Islamic Lifestyle

Malaysia eyeing 248 pct growth of tourists from Middle East by 2020

Photo: Tourists taking pictures at Merdeka Square in Kuala Lumpur on April 4, 2015. Donny Gevie /

Malaysia wants to attract 1 million visitors from the Middle East by 2020, from around 287,000 in 2016, through new airline partnerships and Muslim-friendly tour packages, Minister of Tourism and Culture Dato’ Seri Mohamed Nazri bin Tan Sri Abdul Aziz told Salaam Gateway. 

“We have been the number one country for Islamic tourism over the last seven years, but [Middle Eastern] tourists still account for a small number,” the minister said this week at the Arabian Travel Market in Dubai.

Out of 26.8 million tourists who visited Malaysia in 2016 around 5.5 million were Muslim, and only 287,000 were from the Middle East, he said.

“We believe there is great potential to increase the number of tourists coming from the Middle East. By 2020, we hope to receive 1 million visitors from the region,” said the minister.

Malaysia has set an overall target of 36 million tourist arrivals by 2020 and 168 billion Malaysian ringgit in revenue as part of the country’s Tourism Transformational Plan. The country earned 82.1 billion ringgit ($18.9 billion) in receipts in 2016.


“The first thing we need to do is to make it easy for tourists to come to Malaysia. For Middle Eastern visitors, it’s not a problem because it’s visa-free for a stay of 90 days. For countries like China and India, the requirement used to be strict but we’ve already made it easy for them to visit,” said Abdul Aziz.

The Malaysian government introduced eVisa and visa waiver programmes for Chinese tourists in March 2016 and waived off visa fees for Indian visitors in February 2017.

 “We’re also having joint promotion and cooperation with almost all airlines so that we don’t have to [entirely] depend on our national airline,” the Minister noted.

He added that the Malaysia Tourism Promotion Board is collaborating with Dnata, Etihad, Emirates Airlines, Oman Air, and Qatar Airways, as well as KLM, British Airways, and Singapore Airlines.

“We hope that in 2019, we will be the country partner for ITB Berlin (Internationale Tourismus-Borse Berlin), which is the biggest tourism trade fair show in the world,” said Abdul Aziz.

The partnership is expected to increase awareness of the Malaysia’s tourism at the international level.


The addition of new hotels and theme parks is anticipated to boost tourist numbers.

Hotels set to open in 2019 include Jen Kuala Lumpur, Anantara Desaru Resort & Villas in in Johor Bahru, and Hyatt Place in Malacca, while the Movie Animation Park Studios at Bandar Meru is expected to open on June 26, 2017.

In East Malaysia, a less developed region with huge potential, the government is intensively promoting eco-tourism.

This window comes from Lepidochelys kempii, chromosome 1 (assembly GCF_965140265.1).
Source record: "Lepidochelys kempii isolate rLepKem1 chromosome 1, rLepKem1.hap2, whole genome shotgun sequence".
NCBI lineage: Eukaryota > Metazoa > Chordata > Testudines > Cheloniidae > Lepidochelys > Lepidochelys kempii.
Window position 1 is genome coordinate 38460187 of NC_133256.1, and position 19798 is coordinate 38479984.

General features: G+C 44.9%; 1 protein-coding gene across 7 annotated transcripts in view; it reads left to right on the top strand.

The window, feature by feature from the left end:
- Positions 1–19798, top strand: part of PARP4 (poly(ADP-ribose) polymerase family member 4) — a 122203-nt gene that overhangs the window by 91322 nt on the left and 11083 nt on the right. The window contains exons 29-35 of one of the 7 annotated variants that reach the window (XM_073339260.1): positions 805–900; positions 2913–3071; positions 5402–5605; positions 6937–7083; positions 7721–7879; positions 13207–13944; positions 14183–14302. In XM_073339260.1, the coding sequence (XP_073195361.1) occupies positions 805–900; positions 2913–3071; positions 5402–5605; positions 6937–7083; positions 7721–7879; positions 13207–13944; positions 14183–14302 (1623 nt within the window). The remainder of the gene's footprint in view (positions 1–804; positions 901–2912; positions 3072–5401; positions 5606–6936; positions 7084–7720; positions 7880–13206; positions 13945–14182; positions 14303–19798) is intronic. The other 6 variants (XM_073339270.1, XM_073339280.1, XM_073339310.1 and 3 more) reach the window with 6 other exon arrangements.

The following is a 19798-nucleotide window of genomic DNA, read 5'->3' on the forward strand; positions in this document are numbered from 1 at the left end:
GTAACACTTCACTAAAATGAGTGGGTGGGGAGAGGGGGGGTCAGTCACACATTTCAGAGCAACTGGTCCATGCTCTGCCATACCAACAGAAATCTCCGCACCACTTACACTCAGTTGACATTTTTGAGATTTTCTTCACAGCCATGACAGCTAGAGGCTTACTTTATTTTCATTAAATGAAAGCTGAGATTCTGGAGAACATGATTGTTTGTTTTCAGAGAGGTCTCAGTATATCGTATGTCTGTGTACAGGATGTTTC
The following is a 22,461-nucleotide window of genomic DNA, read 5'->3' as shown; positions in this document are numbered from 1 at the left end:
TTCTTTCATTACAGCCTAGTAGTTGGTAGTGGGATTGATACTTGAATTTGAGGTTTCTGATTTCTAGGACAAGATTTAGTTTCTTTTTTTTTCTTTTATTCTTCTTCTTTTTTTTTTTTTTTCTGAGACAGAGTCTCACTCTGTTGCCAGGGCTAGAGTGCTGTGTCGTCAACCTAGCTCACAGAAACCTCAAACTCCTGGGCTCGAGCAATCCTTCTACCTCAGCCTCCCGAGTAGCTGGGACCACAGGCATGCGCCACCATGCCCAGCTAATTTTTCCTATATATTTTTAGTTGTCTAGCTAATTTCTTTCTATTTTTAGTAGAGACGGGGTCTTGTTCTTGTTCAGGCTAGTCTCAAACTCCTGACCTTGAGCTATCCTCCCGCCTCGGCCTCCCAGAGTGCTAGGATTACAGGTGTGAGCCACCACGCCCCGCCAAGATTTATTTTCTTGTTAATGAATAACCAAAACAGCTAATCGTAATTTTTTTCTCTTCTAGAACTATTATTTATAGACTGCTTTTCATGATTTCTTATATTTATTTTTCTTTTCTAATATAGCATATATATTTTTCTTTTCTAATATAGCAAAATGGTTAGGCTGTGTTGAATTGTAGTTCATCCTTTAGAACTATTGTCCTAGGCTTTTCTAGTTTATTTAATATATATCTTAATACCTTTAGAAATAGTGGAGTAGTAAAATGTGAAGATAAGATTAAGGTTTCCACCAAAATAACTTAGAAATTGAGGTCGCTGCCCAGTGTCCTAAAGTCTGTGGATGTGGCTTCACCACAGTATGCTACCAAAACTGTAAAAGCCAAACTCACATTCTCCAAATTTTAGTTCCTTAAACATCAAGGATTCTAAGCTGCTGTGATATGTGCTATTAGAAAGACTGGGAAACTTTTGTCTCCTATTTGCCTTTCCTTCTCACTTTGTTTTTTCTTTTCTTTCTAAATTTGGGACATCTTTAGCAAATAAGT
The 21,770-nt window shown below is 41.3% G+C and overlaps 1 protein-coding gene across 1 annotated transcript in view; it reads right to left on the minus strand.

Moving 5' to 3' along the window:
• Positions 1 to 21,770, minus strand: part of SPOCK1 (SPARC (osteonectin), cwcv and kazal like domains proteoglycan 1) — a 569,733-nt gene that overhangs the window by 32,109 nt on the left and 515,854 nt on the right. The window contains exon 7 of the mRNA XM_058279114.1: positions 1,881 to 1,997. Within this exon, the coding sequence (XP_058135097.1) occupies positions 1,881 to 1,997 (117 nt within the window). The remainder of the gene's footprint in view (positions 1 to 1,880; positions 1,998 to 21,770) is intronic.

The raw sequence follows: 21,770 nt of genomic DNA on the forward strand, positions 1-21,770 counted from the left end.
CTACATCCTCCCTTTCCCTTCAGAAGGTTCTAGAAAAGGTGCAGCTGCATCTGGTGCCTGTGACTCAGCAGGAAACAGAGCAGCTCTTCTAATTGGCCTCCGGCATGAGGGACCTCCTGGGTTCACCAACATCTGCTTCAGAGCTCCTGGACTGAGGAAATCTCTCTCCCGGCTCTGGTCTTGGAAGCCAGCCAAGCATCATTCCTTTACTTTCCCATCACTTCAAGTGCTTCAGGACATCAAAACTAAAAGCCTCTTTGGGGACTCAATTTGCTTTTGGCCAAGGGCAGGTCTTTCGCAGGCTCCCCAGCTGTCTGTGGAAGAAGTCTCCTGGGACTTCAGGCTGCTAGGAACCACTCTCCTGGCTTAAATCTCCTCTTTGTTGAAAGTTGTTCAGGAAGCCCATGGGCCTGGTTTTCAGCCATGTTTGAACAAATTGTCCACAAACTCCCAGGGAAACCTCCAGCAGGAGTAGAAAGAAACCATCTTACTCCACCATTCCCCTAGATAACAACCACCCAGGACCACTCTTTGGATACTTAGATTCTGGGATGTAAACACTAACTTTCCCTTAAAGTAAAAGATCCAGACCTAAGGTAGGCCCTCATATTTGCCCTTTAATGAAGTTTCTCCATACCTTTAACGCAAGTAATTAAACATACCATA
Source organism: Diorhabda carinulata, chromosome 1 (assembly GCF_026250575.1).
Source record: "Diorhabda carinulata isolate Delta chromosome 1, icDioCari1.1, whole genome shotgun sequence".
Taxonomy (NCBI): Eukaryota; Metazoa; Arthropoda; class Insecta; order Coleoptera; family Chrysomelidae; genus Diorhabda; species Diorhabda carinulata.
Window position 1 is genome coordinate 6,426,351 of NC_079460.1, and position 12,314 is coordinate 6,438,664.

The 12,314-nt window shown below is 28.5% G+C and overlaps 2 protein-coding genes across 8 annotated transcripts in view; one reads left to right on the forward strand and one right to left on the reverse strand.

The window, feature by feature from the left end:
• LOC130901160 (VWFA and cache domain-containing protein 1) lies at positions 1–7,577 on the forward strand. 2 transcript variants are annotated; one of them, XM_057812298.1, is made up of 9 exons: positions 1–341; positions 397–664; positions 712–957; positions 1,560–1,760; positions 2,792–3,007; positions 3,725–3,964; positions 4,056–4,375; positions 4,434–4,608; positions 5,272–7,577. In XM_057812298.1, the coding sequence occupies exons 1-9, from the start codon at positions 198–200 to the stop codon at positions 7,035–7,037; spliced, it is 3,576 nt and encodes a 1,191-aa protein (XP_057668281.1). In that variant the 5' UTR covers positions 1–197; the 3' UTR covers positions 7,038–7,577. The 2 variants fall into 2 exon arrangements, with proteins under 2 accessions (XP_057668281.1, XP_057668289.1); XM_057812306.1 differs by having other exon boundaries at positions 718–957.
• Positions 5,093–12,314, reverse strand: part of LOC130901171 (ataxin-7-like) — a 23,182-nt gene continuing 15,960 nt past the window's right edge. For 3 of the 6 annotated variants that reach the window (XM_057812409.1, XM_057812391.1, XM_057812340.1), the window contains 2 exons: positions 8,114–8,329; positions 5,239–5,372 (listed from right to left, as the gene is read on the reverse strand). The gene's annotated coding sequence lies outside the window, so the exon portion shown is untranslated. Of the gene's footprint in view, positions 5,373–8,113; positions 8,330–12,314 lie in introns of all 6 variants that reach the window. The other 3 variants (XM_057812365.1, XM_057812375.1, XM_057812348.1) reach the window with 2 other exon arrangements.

“We just need to have more airlines flying into the region and more hotels. This is what we’re working on now. We hope that by 2020 we’ll have more tourists coming to Malaysian Borneo,” said Abdul Aziz.


With Ramadan expected to start on May 27 and finish on June 24, the country is gearing up for tourist traffic with family-friendly packages to attract Middle Eastern visitors wanting to escape the summer heat at home.

“The weather in Malaysia is pleasant in June, and when it rains we get many Middle Eastern tourists. They love the rain because it seldom rains in the Middle East. So even during the rainy season we have special packages, especially during school holidays,” the minister said.

Malaysia was identified as the top 2016 Ramadan destination for Muslim travellers by a study from MasterCard and Singapore-based CrescentRating that looked at 30 Organisation of Islamic Cooperation (OIC) and 20 non-OIC countries. The study projects Malaysia to keep its lead until 2026, based on criteria of average daytime temperature, fasting duration, and score on the Global Muslim Travel Index (GMTI), which is a separate analysis by the two companies.

“Malaysia is a country that non-Muslim visitors come to learn about Islamic tourism. We’ve been asked to give talks in China, Japan, Korea and Taiwan; they’re very aggressive about Islamic tourism and we have cooperated with them,” said the minister.

The ministry of tourism’s Malaysian Technical Cooperation Program has also helped other markets develop their Islamic tourism ecosystems, he added.

Through this scheme, the ministry invites participants from other countries, especially non-Muslim ones, to come to Malaysia and learn about Islamic tourism.


Even as the Southeast Asian nation supports its Asian neighbours’ growth of their Islamic tourism ecosystems, Malaysia is wary of competition from farther afield. Its lead on the MasterCard-CrescentRating Global Muslim Travel Index over second-placed United Arab Emirates is a slim 7.2 points and 8 points over third-placed Turkey.

Its lead on the GMTI 2016 over fourth-placed Indonesia may be a bigger 11.3 points but Indonesia is accelerating its Muslim-friendly tourism efforts and has launched an aggressive campaign to woo Middle East tourists. In 2016, the two were almost neck and neck for Middle East visitors: Malaysia received 287,000 and Indonesia 240,000.

“Malaysia is still a top destination for Middle East visitors but we can’t take it for granted that they will come; there are other competitors. We have to look into family tourism and millennials and we’re also developing travel packages into Malaysia,” Musa Yusof, senior director at the Malaysia Tourism Promotion Board told Salaam Gateway.  

“We’re looking to increase the [tourism] market share by 3 percent or 4 percent from the Middle East. That’s why we’re collaborating with airlines in the region and that’s why we’ve partnered with Salam Standard,” said Yusof, referring to the halal hospitality rating system.

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